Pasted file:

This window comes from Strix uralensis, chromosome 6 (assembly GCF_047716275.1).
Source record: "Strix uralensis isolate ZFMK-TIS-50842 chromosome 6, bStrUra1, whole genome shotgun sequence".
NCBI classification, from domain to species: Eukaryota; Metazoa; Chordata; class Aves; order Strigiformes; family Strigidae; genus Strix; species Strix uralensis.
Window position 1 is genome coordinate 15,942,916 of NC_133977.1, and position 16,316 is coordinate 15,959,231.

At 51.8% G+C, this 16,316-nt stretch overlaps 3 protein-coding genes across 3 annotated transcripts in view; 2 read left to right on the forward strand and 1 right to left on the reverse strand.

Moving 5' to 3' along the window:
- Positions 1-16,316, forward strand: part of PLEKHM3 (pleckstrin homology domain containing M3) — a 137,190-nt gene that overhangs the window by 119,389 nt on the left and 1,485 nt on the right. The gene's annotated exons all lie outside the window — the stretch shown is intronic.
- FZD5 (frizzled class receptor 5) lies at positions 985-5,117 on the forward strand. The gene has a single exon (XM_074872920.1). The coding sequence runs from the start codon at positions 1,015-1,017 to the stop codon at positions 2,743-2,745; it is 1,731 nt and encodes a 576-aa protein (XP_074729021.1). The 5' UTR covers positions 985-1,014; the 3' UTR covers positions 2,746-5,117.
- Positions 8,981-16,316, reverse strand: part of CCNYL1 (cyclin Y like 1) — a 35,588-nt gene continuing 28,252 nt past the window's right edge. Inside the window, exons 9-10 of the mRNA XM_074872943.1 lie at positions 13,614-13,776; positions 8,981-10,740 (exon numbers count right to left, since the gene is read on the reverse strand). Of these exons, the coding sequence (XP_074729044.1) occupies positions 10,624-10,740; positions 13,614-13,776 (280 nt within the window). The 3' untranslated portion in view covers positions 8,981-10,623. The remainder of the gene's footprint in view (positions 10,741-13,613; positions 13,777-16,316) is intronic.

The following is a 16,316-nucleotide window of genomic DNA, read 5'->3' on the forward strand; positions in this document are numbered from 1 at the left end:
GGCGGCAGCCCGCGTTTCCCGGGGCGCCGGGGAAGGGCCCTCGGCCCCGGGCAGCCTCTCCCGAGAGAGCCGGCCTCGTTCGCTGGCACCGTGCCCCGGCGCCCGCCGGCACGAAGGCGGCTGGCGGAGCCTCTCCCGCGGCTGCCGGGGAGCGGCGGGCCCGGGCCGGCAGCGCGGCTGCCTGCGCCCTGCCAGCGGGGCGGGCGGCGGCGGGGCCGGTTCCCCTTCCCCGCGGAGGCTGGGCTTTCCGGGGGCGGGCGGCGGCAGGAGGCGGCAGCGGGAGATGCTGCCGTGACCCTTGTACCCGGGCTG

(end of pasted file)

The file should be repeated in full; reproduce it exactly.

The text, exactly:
This window comes from Strix uralensis, chromosome 6 (assembly GCF_047716275.1).
Source record: "Strix uralensis isolate ZFMK-TIS-50842 chromosome 6, bStrUra1, whole genome shotgun sequence".
NCBI classification, from domain to species: Eukaryota; Metazoa; Chordata; class Aves; order Strigiformes; family Strigidae; genus Strix; species Strix uralensis.
Window position 1 is genome coordinate 15,942,916 of NC_133977.1, and position 16,316 is coordinate 15,959,231.

At 51.8% G+C, this 16,316-nt stretch overlaps 3 protein-coding genes across 3 annotated transcripts in view; 2 read left to right on the forward strand and 1 right to left on the reverse strand.

Moving 5' to 3' along the window:
- Positions 1-16,316, forward strand: part of PLEKHM3 (pleckstrin homology domain containing M3) — a 137,190-nt gene that overhangs the window by 119,389 nt on the left and 1,485 nt on the right. The gene's annotated exons all lie outside the window — the stretch shown is intronic.
- FZD5 (frizzled class receptor 5) lies at positions 985-5,117 on the forward strand. The gene has a single exon (XM_074872920.1). The coding sequence runs from the start codon at positions 1,015-1,017 to the stop codon at positions 2,743-2,745; it is 1,731 nt and encodes a 576-aa protein (XP_074729021.1). The 5' UTR covers positions 985-1,014; the 3' UTR covers positions 2,746-5,117.
- Positions 8,981-16,316, reverse strand: part of CCNYL1 (cyclin Y like 1) — a 35,588-nt gene continuing 28,252 nt past the window's right edge. Inside the window, exons 9-10 of the mRNA XM_074872943.1 lie at positions 13,614-13,776; positions 8,981-10,740 (exon numbers count right to left, since the gene is read on the reverse strand). Of these exons, the coding sequence (XP_074729044.1) occupies positions 10,624-10,740; positions 13,614-13,776 (280 nt within the window). The 3' untranslated portion in view covers positions 8,981-10,623. The remainder of the gene's footprint in view (positions 10,741-13,613; positions 13,777-16,316) is intronic.

The following is a 16,316-nucleotide window of genomic DNA, read 5'->3' on the forward strand; positions in this document are numbered from 1 at the left end:
GGCGGCAGCCCGCGTTTCCCGGGGCGCCGGGGAAGGGCCCTCGGCCCCGGGCAGCCTCTCCCGAGAGAGCCGGCCTCGTTCGCTGGCACCGTGCCCCGGCGCCCGCCGGCACGAAGGCGGCTGGCGGAGCCTCTCCCGCGGCTGCCGGGGAGCGGCGGGCCCGGGCCGGCAGCGCGGCTGCCTGCGCCCTGCCAGCGGGGCGGGCGGCGGCGGGGCCGGTTCCCCTTCCCCGCGGAGGCTGGGCTTTCCGGGGGCGGGCGGCGGCAGGAGGCGGCAGCGGGAGATGCTGCCGTGACCCTTGTACCCGGGCTG